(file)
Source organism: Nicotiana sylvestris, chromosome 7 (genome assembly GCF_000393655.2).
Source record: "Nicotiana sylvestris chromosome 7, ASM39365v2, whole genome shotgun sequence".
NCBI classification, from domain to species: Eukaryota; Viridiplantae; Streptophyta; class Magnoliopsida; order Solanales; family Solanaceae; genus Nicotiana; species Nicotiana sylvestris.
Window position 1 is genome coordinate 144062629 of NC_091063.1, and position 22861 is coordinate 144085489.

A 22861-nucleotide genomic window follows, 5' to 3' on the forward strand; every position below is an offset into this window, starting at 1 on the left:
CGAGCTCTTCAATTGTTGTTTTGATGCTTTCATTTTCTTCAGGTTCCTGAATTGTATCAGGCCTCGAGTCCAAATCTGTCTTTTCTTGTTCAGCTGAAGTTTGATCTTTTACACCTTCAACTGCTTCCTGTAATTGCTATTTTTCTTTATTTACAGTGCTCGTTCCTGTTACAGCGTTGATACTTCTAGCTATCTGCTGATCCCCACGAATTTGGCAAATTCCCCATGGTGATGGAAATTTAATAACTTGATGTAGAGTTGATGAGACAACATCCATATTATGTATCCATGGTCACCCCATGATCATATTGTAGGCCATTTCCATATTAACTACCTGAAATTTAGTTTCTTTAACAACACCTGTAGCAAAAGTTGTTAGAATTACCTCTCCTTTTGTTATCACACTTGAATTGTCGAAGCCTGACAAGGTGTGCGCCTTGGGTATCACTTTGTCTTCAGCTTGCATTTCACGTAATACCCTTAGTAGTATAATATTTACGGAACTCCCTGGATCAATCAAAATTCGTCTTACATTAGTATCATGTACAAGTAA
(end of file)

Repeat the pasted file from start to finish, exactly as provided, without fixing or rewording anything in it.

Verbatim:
Source organism: Nicotiana sylvestris, chromosome 7 (genome assembly GCF_000393655.2).
Source record: "Nicotiana sylvestris chromosome 7, ASM39365v2, whole genome shotgun sequence".
NCBI classification, from domain to species: Eukaryota; Viridiplantae; Streptophyta; class Magnoliopsida; order Solanales; family Solanaceae; genus Nicotiana; species Nicotiana sylvestris.
Window position 1 is genome coordinate 144062629 of NC_091063.1, and position 22861 is coordinate 144085489.

A 22861-nucleotide genomic window follows, 5' to 3' on the forward strand; every position below is an offset into this window, starting at 1 on the left:
CGAGCTCTTCAATTGTTGTTTTGATGCTTTCATTTTCTTCAGGTTCCTGAATTGTATCAGGCCTCGAGTCCAAATCTGTCTTTTCTTGTTCAGCTGAAGTTTGATCTTTTACACCTTCAACTGCTTCCTGTAATTGCTATTTTTCTTTATTTACAGTGCTCGTTCCTGTTACAGCGTTGATACTTCTAGCTATCTGCTGATCCCCACGAATTTGGCAAATTCCCCATGGTGATGGAAATTTAATAACTTGATGTAGAGTTGATGAGACAACATCCATATTATGTATCCATGGTCACCCCATGATCATATTGTAGGCCATTTCCATATTAACTACCTGAAATTTAGTTTCTTTAACAACACCTGTAGCAAAAGTTGTTAGAATTACCTCTCCTTTTGTTATCACACTTGAATTGTCGAAGCCTGACAAGGTGTGCGCCTTGGGTATCACTTTGTCTTCAGCTTGCATTTCACGTAATACCCTTAGTAGTATAATATTTACGGAACTCCCTGGATCAATCAAAATTCGTCTTACATTAGTATCATGTACAAGTAA